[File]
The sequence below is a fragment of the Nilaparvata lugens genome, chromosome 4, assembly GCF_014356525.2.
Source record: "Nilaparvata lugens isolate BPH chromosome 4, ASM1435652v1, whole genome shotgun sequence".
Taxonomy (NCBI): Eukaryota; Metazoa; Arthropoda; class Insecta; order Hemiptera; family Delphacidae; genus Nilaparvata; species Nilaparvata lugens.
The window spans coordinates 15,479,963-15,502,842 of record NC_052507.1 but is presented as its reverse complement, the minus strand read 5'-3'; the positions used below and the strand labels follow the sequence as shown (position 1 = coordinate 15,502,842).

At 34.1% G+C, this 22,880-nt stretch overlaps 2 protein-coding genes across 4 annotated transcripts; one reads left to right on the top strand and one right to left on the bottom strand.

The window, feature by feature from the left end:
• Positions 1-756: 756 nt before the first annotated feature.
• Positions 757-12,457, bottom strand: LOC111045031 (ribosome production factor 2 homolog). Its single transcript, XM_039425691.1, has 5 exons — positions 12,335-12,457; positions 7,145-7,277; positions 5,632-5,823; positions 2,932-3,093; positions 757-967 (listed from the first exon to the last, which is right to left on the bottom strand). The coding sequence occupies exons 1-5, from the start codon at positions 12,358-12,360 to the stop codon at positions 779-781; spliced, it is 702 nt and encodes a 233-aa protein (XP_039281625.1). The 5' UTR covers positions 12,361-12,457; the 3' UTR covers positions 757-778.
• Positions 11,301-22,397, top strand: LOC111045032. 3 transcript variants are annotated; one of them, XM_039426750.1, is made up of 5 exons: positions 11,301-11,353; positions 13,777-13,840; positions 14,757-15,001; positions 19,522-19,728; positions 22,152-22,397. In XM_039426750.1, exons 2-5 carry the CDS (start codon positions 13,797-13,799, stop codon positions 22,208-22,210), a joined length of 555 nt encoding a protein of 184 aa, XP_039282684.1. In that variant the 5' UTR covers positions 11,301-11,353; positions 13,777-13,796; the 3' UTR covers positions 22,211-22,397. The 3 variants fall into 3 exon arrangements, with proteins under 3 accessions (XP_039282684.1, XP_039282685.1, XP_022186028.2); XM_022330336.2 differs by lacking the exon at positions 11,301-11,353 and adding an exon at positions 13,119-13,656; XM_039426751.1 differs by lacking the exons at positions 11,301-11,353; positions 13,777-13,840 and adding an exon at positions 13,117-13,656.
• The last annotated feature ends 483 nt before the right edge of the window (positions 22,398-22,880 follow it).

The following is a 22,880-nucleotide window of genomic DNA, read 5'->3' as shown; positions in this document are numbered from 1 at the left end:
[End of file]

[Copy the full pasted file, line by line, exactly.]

The sequence below is a fragment of the Nilaparvata lugens genome, chromosome 4, assembly GCF_014356525.2.
Source record: "Nilaparvata lugens isolate BPH chromosome 4, ASM1435652v1, whole genome shotgun sequence".
Taxonomy (NCBI): Eukaryota; Metazoa; Arthropoda; class Insecta; order Hemiptera; family Delphacidae; genus Nilaparvata; species Nilaparvata lugens.
The window spans coordinates 15,479,963-15,502,842 of record NC_052507.1 but is presented as its reverse complement, the minus strand read 5'-3'; the positions used below and the strand labels follow the sequence as shown (position 1 = coordinate 15,502,842).

At 34.1% G+C, this 22,880-nt stretch overlaps 2 protein-coding genes across 4 annotated transcripts; one reads left to right on the top strand and one right to left on the bottom strand.

The window, feature by feature from the left end:
• Positions 1-756: 756 nt before the first annotated feature.
• Positions 757-12,457, bottom strand: LOC111045031 (ribosome production factor 2 homolog). Its single transcript, XM_039425691.1, has 5 exons — positions 12,335-12,457; positions 7,145-7,277; positions 5,632-5,823; positions 2,932-3,093; positions 757-967 (listed from the first exon to the last, which is right to left on the bottom strand). The coding sequence occupies exons 1-5, from the start codon at positions 12,358-12,360 to the stop codon at positions 779-781; spliced, it is 702 nt and encodes a 233-aa protein (XP_039281625.1). The 5' UTR covers positions 12,361-12,457; the 3' UTR covers positions 757-778.
• Positions 11,301-22,397, top strand: LOC111045032. 3 transcript variants are annotated; one of them, XM_039426750.1, is made up of 5 exons: positions 11,301-11,353; positions 13,777-13,840; positions 14,757-15,001; positions 19,522-19,728; positions 22,152-22,397. In XM_039426750.1, exons 2-5 carry the CDS (start codon positions 13,797-13,799, stop codon positions 22,208-22,210), a joined length of 555 nt encoding a protein of 184 aa, XP_039282684.1. In that variant the 5' UTR covers positions 11,301-11,353; positions 13,777-13,796; the 3' UTR covers positions 22,211-22,397. The 3 variants fall into 3 exon arrangements, with proteins under 3 accessions (XP_039282684.1, XP_039282685.1, XP_022186028.2); XM_022330336.2 differs by lacking the exon at positions 11,301-11,353 and adding an exon at positions 13,119-13,656; XM_039426751.1 differs by lacking the exons at positions 11,301-11,353; positions 13,777-13,840 and adding an exon at positions 13,117-13,656.
• The last annotated feature ends 483 nt before the right edge of the window (positions 22,398-22,880 follow it).

The following is a 22,880-nucleotide window of genomic DNA, read 5'->3' as shown; positions in this document are numbered from 1 at the left end: